Qantas has announced it’s chosen Airbus to carry out its ultra long-haul flights, as the airline prepares for its final test flight.
On December 17, the third research flight in Project Sunrise will depart New York for Sydney, and when the 20-odd hour flight lands, it will mark 60 hours of logged in-air data.
Qantas wants to launch non-stop flights from Sydney and Melbourne to New York and London, and said it will make a final call on whether it’s feasible by March 2020.
The test flights have been operating as flying laboratories, as Qantas works to tick health and safety boxes to get the routes over the line with the Civil Aviation Safety Authority (CASA).
On Friday, as the airline released the latest details in the project, it indicated CASA looked set to approve the routes – despite previous concerns aired by the pilots’ union that pilots would not be able to get enough rest on the long-haul flights in order to operate safely.
Qantas Group CEO Alan Joyce said he held a lot of confidence in the successful future of direct flights from the east coast to New York and London – but stopped short of officially signing off on the project.
“From the outset, we’ve been clear that Project Sunrise depends on a business case that works. We’ll only commit to this investment if we know it will generate the right return for our shareholders given the inherent commercial risks,” Mr Joyce said in a statement.
Airbus comes out on top
Qantas has always said it was tossing up between the Airbus A350 and the Boeing 777X for which craft it would commission to fly the routes.
The test flights have so far been on board Boeing 787-9 Dreamliners, but aviation expert Neil Hansford tipped to The New Daily last month that it would be Airbus that would be chosen in the end.
No orders have been placed yet, but the airline and aircraft manufacturer will be in talks to deliver a contract for up to 12 planes by March 2020 – a month’s extension on the original plan. All going smoothly, the planes should be ready by the time Project Sunrise is scheduled to take off at the start of 2023.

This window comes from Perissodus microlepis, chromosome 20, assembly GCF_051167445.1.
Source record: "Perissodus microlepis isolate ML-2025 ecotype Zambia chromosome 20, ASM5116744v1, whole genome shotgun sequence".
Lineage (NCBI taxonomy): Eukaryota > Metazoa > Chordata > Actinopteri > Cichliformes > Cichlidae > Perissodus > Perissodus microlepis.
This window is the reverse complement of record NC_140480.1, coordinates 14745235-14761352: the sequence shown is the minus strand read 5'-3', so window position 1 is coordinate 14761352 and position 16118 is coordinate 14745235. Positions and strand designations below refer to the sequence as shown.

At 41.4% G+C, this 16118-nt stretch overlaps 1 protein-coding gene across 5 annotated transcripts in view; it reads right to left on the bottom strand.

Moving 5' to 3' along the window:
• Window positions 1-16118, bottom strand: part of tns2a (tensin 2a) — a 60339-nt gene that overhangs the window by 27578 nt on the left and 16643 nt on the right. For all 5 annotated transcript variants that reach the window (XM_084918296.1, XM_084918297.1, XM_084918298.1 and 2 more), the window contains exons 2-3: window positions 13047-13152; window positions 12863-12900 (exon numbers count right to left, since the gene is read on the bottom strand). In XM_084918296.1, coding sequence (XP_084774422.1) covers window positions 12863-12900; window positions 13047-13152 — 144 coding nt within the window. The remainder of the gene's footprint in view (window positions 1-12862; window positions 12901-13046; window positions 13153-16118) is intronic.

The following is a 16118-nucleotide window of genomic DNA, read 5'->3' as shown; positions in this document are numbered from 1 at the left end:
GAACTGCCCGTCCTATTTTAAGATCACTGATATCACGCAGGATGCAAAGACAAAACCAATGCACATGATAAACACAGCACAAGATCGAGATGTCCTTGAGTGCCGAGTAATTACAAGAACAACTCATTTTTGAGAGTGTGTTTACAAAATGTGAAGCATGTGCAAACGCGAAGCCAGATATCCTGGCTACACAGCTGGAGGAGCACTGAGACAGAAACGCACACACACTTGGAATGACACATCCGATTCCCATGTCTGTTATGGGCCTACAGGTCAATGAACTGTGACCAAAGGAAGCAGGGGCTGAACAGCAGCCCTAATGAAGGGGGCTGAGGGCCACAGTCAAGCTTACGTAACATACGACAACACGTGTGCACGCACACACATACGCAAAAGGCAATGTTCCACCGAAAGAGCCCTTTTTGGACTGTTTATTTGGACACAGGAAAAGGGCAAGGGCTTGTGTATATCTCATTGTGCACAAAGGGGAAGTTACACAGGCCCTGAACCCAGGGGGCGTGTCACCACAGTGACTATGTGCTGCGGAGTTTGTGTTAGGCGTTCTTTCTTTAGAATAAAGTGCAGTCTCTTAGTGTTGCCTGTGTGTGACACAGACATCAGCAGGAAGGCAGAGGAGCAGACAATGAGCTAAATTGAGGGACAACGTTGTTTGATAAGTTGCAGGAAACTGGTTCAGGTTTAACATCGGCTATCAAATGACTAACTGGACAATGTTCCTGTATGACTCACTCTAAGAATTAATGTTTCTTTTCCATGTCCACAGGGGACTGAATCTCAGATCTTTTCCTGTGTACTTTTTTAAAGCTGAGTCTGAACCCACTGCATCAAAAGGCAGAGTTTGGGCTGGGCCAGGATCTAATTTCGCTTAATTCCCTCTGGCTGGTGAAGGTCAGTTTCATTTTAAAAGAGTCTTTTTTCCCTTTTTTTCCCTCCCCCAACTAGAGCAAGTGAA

The A350 packs Rolls Royce Trent XWB engines, plus an added fuel tank and slightly heavier takeoff weight to meet the routes’ requirements.
Aside from aviation ins-and-outs, the interior of the planes is still being finalised. All classes will get new cabin designs, influenced by test flights’ findings that room for stretching and movement of passengers is key.
“The A350 is a fantastic aircraft and the deal on the table with Airbus gives us the best possible combination of commercial terms, fuel efficiency, operating cost and customer experience,” Mr Joyce said.
“The aircraft and engine combination is next-generation technology, but it’s thoroughly proven after more than two years in service. This is the right choice for the Sunrise missions and it also has the right economics to do other long haul routes if we want it to.
Pilots not on board – yet
There are still industrial negotiations to be resolved with the Australian and International Pilots Association for pilots who will fly the Sunrise routes.
The union has raised concerns about whether or not pilots will be able to get enough rest on the flights in order to fly as safely as possible.
While the test flights have focused heavily on preventing pilot fatigue, the union said it doesn’t believe three flights are sufficient to find an answer.
“Qantas is proposing to fly some of the longest routes in the world,” Captain Shane Loney, union safety and technical director, told The New Daily earlier this year.
“What we need is a scientific long-term study into the impacts on crew so we can make sure (ultra-long route) flying is as safe as we and the airline can make it.”
Qantas said it was offering 3 per cent annual pay increases and promotional opportunities for long-haul pilots.
The union was contacted for comment.